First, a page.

NSW Biodiversity Conservation Act 2016 – Transitional Arrangements

Tuesday, 27 March, 2018

NSW Biodiversity Conservation Act 2016 – Transitional Arrangements

The latest transitional arrangements for the NSW Biodiversity Conservation Act 2016 (BC Act) were released and commenced on 25 February 2018.  As a consequence, the BC Act is now “live” for some types of development.  However, whether or not the Act will apply or not depends on the approval pathway, location (which LGA), and timing (in some instances).  This post seeks to summarise what these transitional arrangements mean for most approvals in NSW.  Please note that there may be scenarios which are not picked up.  If so, please feel free to contact us to check what the situation is likely to be.

  • Development Applications (DA’s) for projects with a Statement of Environmental Effects (Part 4 under Environmental Planning & Assessment Act 1979)
    • Biodiversity certified land – at the time of writing mainly the Northwest and Southwest Sydney Growth Centres that is “certified” – no biodiversity approval needed (already dealt with as part of the biodiversity certification process).
    • Within “interim designated areas” – approval is under the previous Threatened Species Conservation Act 1995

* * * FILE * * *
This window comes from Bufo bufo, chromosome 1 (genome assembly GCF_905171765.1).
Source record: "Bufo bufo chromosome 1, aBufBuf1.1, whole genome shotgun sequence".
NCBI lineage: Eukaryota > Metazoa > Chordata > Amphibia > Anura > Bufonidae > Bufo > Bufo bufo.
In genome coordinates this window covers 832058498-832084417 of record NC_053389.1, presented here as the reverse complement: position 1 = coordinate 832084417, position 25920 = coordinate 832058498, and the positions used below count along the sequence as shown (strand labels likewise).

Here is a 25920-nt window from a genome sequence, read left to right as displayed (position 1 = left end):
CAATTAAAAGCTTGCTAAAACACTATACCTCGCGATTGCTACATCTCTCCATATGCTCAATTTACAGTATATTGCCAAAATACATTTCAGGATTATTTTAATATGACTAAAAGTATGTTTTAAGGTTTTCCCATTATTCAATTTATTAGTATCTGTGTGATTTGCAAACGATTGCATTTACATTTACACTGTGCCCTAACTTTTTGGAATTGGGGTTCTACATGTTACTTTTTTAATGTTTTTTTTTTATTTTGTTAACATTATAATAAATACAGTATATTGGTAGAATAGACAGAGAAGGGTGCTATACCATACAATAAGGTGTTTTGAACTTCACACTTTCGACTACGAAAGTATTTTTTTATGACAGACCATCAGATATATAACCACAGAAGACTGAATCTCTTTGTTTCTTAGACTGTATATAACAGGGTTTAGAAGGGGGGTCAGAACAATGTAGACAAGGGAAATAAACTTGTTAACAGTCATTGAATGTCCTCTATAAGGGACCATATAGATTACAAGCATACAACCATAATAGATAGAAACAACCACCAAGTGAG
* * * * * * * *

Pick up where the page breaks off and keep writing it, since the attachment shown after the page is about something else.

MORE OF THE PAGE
• Outside of the “interim designated areas” – the BC Act will need to be considered, and biodiversity offsets may be triggered
  • Projects undertaken by government agencies and Councils as Review of Environmental Factors (REF’s, Part 5 under Environmental Planning & Assessment Act 1979)
    • Generally new projects (not already being assessed) will need to undertake assessment under the BC Act, but it is important to note that that there are differences to the DA’s assessment process.  Generally the key item is whether or not impacts on threatened vegetation is “significant”, using the new “5-part test” under the BC Act.
  • Major Projects that are State Significant Development (SSD) or State Significant Infrastructure (SSI)
    • These projects will usually need to assess impacts and to offset these, which they were also required to do previously.
    • There is however the potential that if there isn’t “significant” ecological values present, or impacted, by the project, that a waiver may be granted (we have prepared these and to date have had one granted).

As can be seen from the brief summary above, it has become more complex to determine approval pathways for impacts to biodiversity.

For a detailed guide on how to navigate the complexities of the BC Act, click here.

Please feel free to contact us for advice on your project and how it will be affected.